Following a prison break near Monterrey, the capital of Nuevo Leon – one of Mexico’s states that borders Texas – Governor Rodrigo Medina de la Cruz has confirmed that at least 30 convicts have escaped following rioting at the Apodaca prison facility on February 19. In a February 20 press conference, Medina said “It was during a riot and disorder within the prison that a group of 30 prisoners managed to escape confinement,” adding that he could also confirm that they belong to Mexico’s ultra-violent Los Zetas narcotics cartel. The Mexican government is offering 10 million pesos ($782,129) for information leading to the arrest of the criminals. According to Mexican media, four high-ranking officials at the prison, including the chief warden, are now under investigation for possible complicity.
Medina said that he has ordered an intense manhunt following the prison break. The names of the escapees have been released, while their photographs will soon be distributed to the public. The governor said that he expects the public’s help in finding the escaped criminals. Following the break out, Medina has also ordered tighter security at all of Nuevo Leon’s prisons.
The governor said that the state would provide support to the families of the 44 prisoners who were killed in the riot, in the form of psychological counselling and funeral arrangements. All of the dead prisoners have been identified, with the exception of two who are still being identified. Governor Medina said, “The increased numbers of convicts involved in organized crime in prison has had a qualitative impact.” Medina said. "It would be very good for the state if a large number of federal inmates are transferred out, in light of the overcrowding we have." Families of the deceased are gathered outside the prison and are demanding answers.
Governor Medina said that all of the escaped prisoners belong to the Zetas cartel, while the dead belong to the rival Cartel del Golfo. Both of these have spread violence and gruesome killings throughout the northern tier of Mexico ever since a breakdown in relations between the two organizations in 2010.
"Unfortunately, a group of traitors has set back the work of a lot of good police," Governor Medina told the news conference. "The most important thing is to make sure that the people working on the inside are on the side of the law, and that they not be corrupted and collaborate with the criminals, as the investigations indicate they presumably did." While it is unclear just how the prison break took place, Medina said that no cartel members had broken into the prison to release the escaped convicts. No firearms were smuggled into the lock-up. Apparently, all of the deaths can be attributed to shanks or blunt objects.
All 2,500 inmates were there on federal charges, with as many as 70% yet to be convicted. The prison population there grew by 1,500 in the last year to 180% of capacity, the result of a crackdown on organized crime and drug trafficking. Medina said about 60% of inmates in local lockups across the state are facing federal charges.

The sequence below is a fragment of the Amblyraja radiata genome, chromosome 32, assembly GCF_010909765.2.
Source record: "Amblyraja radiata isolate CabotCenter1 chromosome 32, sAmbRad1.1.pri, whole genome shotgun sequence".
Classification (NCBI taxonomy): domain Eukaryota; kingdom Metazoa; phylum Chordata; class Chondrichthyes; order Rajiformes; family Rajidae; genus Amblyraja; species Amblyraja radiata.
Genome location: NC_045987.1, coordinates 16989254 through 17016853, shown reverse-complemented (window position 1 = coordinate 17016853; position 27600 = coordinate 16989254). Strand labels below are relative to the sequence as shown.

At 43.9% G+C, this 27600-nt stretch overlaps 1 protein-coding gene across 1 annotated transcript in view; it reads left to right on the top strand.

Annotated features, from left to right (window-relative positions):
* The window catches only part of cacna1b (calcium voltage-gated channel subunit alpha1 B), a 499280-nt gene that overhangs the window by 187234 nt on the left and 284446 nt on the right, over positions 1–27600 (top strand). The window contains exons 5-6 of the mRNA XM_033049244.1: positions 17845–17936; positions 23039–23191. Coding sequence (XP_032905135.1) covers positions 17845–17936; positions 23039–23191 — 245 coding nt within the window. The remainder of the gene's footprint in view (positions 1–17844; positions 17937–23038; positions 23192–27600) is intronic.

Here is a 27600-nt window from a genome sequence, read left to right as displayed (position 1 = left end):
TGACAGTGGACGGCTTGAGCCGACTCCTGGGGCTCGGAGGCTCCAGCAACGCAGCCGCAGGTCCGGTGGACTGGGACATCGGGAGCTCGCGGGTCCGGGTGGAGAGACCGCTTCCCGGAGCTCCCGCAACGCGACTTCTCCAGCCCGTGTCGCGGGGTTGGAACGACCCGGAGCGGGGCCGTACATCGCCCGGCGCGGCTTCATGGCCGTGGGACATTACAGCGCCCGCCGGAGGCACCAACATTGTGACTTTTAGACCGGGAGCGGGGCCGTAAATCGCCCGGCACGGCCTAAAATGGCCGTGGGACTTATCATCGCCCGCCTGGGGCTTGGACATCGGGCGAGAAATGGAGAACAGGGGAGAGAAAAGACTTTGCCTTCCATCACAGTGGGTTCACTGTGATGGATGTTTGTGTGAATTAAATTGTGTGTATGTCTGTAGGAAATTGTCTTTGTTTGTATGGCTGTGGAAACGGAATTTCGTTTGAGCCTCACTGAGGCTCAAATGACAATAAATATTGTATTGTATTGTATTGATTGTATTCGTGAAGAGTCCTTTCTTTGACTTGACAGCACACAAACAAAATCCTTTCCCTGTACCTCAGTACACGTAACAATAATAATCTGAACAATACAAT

The prison riot in Nuevo Leon was one of the deadliest so far. Just two days before, seven inmates were killed and 12 wounded in a fight at Nuevo Leon's Cadereyta prison. In January, 31 inmates died in a prison in Tamaulipas state, which also borders Texas. Another fight in a Tamaulipas prison in the border city of Matamoros in October 2011 killed 20 inmates and injured 12. In July 2011, a melée in the city of Juarez, which borders Texas, brought death to 17 inmates. The prison warden and four guards have been arrested in that case. Closed-circuit video of the riot show inmates opening doors to let armed prisoners into a room where the slain victims were reportedly having a fiesta. Twenty-three people were killed in a prison riot in Durango, a state in north-central Mexico, in 2010. In Gomez Palacio, another city in Durango, a prison riot there killed 19 people.
More than 47,500 people have been killed in Mexico’s narco-war since 2006, when President Felipe Calderón stepped up law enforcement throughout the country and involved units of the Mexican military, especially naval infantry special forces to take down the heavily-armed narco-terrorists. Members of law enforcement in Mexico's local jurisdictions have often been accused of complicity with the narcotraffickers, while many have been killed. Others have resigned after receiving death threats. In some towns in northern Mexico, drug cartels openly recruit for new members and offer sign-up bonuses, especially for former members of the military.
Violence in Mexico and Central America has increased, even while demand for narcotics in the United States continues. The Nuevo Leon riot too place just days after a fire in Honduras left 359 dead in a Tegucigalpa jail, again highlighting terrible overcrowding in the region’s lock-ups. Many of the dead in Honduras had not been tried, having been detained for questioning or alleged involvement in criminal activity. Gangs such as Marasalvatrucha and MS-13 have been the bane of Central America, committing multiple murders and making Guatemala, for instance, a country with some of the highest rates of murder – especially of women – in the world.